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John Coogan first greatest child actor in the world

John Coogan first greatest child actor in the world

Promotional photo for the “Kid”. Charlie Chaplin and John Coogan first greatest child actor in the world

John Coogan first greatest child actor in the world
Born in 1914 in Los Angeles, California, John Leslie Coogan (Jackie Coogan) became one of the greatest actors of cinema. As a child actor, he is best remembered for his role as Chaplin’s irascible sidekick in the film classic The Kid (1921), and for the title role in Oliver Twist. Coogan took up the cause of the Armenians, Greeks, and others made destitute during the horrors of the First World War, working with Near East Relief. He toured across the United States and Europe in 1924 on a “Children’s Crusade” as part of a fundraising drive, which ended up providing more than $1,000,000 in clothing, food, and other contributions (worth more than $13 million adjusted for 2012 dollars). Accordingly, honored by officials in the US, Greece, and Rome, he even met with the Pope.

John Coogan

Jackie Coogan. John Coogan first greatest child actor in the world

Meanwhile, Charlie Chaplin discovered Coogan in the Orpheum Theatre, Los Angeles, a vaudeville house, doing the shimmy, a popular dance at the time, on the stage. Coogan’s father was also an actor. Jackie Coogan was a natural mimic and delighted Chaplin with his abilities. Chaplin subsequently cast him in a brief role in his short film A Day’s Pleasure, made in 1919.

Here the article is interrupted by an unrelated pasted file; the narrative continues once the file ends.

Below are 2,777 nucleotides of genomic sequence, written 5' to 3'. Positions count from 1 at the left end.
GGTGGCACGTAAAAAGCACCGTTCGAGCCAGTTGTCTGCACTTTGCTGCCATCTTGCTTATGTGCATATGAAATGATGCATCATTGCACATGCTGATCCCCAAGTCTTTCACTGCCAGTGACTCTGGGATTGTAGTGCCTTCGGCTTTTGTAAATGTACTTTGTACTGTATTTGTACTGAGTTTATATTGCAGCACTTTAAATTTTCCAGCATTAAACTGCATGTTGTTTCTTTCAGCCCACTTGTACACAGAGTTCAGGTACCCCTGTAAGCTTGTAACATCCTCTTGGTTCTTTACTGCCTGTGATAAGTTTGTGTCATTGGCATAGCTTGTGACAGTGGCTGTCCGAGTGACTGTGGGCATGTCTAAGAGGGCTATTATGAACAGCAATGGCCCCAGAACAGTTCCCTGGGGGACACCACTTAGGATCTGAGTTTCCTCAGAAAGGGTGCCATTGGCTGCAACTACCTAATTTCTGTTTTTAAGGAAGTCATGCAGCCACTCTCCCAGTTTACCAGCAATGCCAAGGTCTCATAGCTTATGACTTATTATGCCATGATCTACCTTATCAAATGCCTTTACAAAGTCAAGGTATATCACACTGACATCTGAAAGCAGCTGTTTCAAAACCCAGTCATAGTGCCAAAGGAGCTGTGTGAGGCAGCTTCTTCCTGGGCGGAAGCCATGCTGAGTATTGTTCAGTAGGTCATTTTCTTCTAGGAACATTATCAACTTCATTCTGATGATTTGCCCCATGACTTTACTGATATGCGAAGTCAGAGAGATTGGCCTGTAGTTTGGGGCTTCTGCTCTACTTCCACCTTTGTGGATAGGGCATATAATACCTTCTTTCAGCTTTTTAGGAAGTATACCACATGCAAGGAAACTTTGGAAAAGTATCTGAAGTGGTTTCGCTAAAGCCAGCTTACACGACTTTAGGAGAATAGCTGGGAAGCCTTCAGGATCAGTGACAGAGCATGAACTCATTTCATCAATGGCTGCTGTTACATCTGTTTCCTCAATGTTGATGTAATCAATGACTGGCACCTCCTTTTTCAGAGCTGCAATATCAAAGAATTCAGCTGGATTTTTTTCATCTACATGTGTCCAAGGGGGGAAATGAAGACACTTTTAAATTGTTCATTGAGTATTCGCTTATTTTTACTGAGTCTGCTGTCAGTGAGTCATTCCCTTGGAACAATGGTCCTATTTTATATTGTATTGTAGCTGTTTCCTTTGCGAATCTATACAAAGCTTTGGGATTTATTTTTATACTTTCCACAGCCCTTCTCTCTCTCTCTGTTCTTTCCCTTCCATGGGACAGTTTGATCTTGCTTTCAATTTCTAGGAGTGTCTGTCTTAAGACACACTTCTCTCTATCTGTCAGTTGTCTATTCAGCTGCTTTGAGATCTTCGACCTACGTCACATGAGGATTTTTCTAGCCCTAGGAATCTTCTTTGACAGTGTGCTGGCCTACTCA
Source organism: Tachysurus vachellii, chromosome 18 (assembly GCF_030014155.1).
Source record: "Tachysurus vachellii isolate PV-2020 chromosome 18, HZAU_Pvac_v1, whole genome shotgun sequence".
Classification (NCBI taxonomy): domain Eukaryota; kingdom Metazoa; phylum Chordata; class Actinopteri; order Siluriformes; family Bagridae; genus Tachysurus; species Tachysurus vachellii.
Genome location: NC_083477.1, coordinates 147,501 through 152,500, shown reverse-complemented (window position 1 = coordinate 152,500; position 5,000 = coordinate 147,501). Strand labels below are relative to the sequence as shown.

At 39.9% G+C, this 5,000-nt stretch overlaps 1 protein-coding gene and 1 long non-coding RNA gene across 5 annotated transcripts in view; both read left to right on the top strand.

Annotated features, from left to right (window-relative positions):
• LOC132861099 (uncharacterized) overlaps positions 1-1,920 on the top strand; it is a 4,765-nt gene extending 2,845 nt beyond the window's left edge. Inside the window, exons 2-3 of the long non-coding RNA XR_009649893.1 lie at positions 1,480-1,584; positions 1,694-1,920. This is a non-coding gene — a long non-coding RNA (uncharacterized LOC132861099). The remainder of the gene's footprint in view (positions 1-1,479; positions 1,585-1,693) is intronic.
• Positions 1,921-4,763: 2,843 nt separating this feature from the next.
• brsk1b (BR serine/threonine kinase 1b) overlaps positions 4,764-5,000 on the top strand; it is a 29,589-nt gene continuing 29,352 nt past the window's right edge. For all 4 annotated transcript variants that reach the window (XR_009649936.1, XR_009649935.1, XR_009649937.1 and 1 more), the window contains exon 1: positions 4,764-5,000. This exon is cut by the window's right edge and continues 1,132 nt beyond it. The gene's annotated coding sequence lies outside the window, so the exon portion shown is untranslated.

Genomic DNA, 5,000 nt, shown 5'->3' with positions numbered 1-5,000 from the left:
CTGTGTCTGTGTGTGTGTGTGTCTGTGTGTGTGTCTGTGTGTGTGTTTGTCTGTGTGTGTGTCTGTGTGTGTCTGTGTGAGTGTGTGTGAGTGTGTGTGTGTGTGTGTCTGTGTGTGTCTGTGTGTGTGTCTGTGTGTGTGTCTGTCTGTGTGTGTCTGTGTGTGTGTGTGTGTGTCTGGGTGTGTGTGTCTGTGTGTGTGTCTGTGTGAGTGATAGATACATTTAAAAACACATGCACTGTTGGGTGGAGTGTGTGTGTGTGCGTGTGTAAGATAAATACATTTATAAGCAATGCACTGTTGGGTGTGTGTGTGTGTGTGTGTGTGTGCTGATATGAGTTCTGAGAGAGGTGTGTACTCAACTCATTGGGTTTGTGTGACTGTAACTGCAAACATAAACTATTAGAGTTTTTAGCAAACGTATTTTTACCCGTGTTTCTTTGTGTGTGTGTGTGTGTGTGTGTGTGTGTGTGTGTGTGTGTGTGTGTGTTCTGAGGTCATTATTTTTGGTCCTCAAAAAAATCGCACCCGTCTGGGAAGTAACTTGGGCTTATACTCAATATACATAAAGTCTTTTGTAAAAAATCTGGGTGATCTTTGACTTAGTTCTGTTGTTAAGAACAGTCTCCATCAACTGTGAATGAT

The press proclaimed him “the greatest young actor in the world”, and it was true. Jackie was a gift to affect audience emotions. He was the first child star, who achieved such incredible success

He was one of the first stars to be heavily merchandised, with peanut butter, stationery, whistles, dolls, records, and figurines as some of Coogan merchandise offered. He traveled internationally, being greeted by huge crowds. Many of his early films are lost or unavailable.

In 1971, Chaplin released an updated version of The Kid with a specially written by him for the movie soundtrack, it was a musical quotation from Tchaikovsky’s Sixth Symphony.

In 1921, Charlie Chaplin (1889–1977), introduced the first actor to become famous in films as a child Jackie Coogan (1914–1984). Chaplin cast Coogan as a seven-year-old in The Kid (1921), a tender story in which Chaplin’s popular tramp character adopts an orphaned boy. Coogan’s performance was remarkably emotional and assured, quickly earning him further roles in films like Oliver Twist (1922), Daddy (1923), and A Boy of Flanders (1924).

His success soon made him the youngest person in history to earn a million dollars, most of which his parents squandered over the course of his youth. Such exploitation of child actors led to the California legislature passing the Coogan Act in 1939, which was intended to protect acting children’s assets.

Following Coogan’s lead, many child stars emerged in the 1920s, and like Coogan, few of them retained their stardom beyond the decade.

On March 1, 1984, Coogan died of cardiac arrest aged 69 at Santa Monica Medical Center in Santa Monica, California. He is buried in Culver City’s Holy Cross Cemetery. Coogan’s younger brother Robert, also a child actor, died in 1978, aged 53.

John Coogan first greatest child actor in the world

Sources:
Soviet Screen, magazine, 1926
kinopoisk.ru/film/2127
Vol.1 Academy Awards